Academic journal article Family Relations

The Impact of Formal and Informal Support on Health in the Context of Caregiving Stress

Academic journal article Family Relations

The Impact of Formal and Informal Support on Health in the Context of Caregiving Stress

Article excerpt

Special Issue Guest Editor's Note: In this article the authors examine the impact of informal and formal social supports on the health of parents of children with an autism spectrum disorder by examining self-reported and objective health markers, including C-reactive protein as a marker of systemic inflammation. Parents receiving higher levels of support were found to have better health. Related to these findings, two paired articles examine practice and policy implications of support programs for care providers. In the first paired article, "Managing Stress Levels of Parents of Children with Developmental Disabilities: A Meta-Analytic Review of Interventions" (this issue, pp. 207-224), Lindo and colleagues review research establishing the importance of programs focused on reducing stress experienced by parents of children diagnosed with an autism spectrum disorder. Bailey and Gordon, in their article, "Family Caregiving Amidst Age-Associated Cognitive Changes: Implications for Practice and Future Generations" (this issue, pp. 225-238), examine the challenges and importance of supporting family caregivers of adults with cognitive decline, focusing on the essential nature of this support for the caregiver.

Parents of children with an autism spectrum disorder (ASD) face exceptional parenting challenges. The core symptoms of ASD include deficits in communication and reciprocal interactions and the presence of restricted and repetitive behaviors and interests. Many children with ASD also show deficits in adaptive behavior, elevated behavioral problems, as well as physical health problems (Lord, 2010; Weijerman & de Winter, 2010). Not surprisingly, parents of children with ASD consistently report greater perceived stress, higher caregiving burden, and more depressive symptoms than parents of typically developing children (Bailey, Golden, Roberts, & Ford, 2007; Cadman et al., 2012; Hayes & Watson, 2013; Singer, 2006).

In addition to its impact on emotional well-being, chronic caregiving stress has also been associated with poorer physical health. Indeed, parents of children with ASD report more pain, more somatic symptoms, more disruptions from physical health problems, and lower overall physical health-related quality of life than parents of typically developing children (Allik, Larsson, & Smedje, 2006; Gallagher & Whiteley, 2013; Khanna et al., 2011; Miodrag, Burke, Tanner-Smith, & Hodapp, 2015). These findings were recently replicated in a large sample representative of the Canadian population wherein parents of children with neurodevelopmental and behavioral problems reported more somatic symptoms and poorer self-rated health than parents of typically developing children (Lach et al., 2009). Furthermore, in a 49-year prospective population-based study of 10,317 high school graduates, individuals who became parents of children with an intellectual or developmental disability had greater risk for cardiovascular disorder in their early 50s, and greater risk for musculoskeletal problems and limitations in activities of daily living in their mid-60s, compared to parents of typically developing children (Seltzer, Floyd, Song, Greenberg, & Hong, 2011). Although these data were based on self-report measures, poor self-rated health has been shown to predict increased cardiovascular and mortality risk in longitudinal epidemiological studies (Idler & Benyamini, 1997). Collectively, these findings indicate that parents of children with ASD are at risk for poor health.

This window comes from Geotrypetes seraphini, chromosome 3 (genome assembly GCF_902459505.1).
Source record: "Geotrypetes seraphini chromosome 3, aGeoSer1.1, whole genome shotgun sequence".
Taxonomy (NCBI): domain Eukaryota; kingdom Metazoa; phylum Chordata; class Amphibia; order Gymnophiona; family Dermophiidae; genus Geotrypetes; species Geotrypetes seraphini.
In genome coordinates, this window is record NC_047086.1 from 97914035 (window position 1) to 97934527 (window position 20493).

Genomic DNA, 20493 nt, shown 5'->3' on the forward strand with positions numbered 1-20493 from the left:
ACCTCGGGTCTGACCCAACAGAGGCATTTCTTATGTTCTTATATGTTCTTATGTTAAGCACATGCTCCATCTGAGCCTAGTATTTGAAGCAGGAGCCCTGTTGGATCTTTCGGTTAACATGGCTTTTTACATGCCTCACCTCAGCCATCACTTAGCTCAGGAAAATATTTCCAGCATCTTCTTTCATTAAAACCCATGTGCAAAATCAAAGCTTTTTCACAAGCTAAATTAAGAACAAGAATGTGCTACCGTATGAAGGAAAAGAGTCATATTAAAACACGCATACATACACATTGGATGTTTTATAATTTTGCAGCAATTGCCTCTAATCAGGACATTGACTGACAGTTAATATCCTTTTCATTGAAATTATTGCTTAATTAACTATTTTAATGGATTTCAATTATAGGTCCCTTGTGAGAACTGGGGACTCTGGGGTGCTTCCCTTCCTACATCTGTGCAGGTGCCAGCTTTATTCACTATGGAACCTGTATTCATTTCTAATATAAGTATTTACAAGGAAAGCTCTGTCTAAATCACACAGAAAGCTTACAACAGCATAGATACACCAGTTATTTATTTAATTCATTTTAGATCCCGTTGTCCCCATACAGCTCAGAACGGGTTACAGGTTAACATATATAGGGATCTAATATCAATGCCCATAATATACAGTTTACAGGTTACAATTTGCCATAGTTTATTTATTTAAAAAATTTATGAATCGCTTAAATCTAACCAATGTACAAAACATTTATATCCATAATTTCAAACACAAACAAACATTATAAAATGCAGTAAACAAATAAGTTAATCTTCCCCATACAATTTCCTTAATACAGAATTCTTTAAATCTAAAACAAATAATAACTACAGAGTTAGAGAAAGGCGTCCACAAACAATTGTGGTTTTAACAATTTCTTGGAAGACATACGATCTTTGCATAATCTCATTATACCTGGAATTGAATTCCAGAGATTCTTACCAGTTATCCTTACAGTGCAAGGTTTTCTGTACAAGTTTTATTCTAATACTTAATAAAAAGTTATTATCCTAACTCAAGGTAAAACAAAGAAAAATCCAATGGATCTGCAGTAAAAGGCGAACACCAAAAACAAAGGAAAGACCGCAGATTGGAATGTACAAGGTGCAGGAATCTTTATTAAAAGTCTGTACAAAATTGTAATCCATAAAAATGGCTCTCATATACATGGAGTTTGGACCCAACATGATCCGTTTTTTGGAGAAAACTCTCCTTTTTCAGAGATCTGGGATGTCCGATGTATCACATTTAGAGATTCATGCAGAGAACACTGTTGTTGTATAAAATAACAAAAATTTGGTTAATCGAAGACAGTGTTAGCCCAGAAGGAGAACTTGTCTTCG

How Does Caregiving Stress Get Under the Skin?

Individuals providing care for a child, spouse, or parent with neurodevelopmental or neurodegenerative disorders face recurring daily challenges. Chronic exposure to these daily stressors renders these caregivers more vulnerable to poor health (Gouin, Glaser, Malarkey, Beversdorf, & Kiecolt-Glaser, 2012). Contemporary models highlight chronic caregiving stress as affecting health through both psychosocial and physiological pathways (Kiecolt-Glaser, McGuire, Robles, & Glaser, 2002). …

Search by... Author
Show... All Results Primary Sources Peer-reviewed

Oops!

An unknown error has occurred. Please click the button below to reload the page. If the problem persists, please try again in a little while.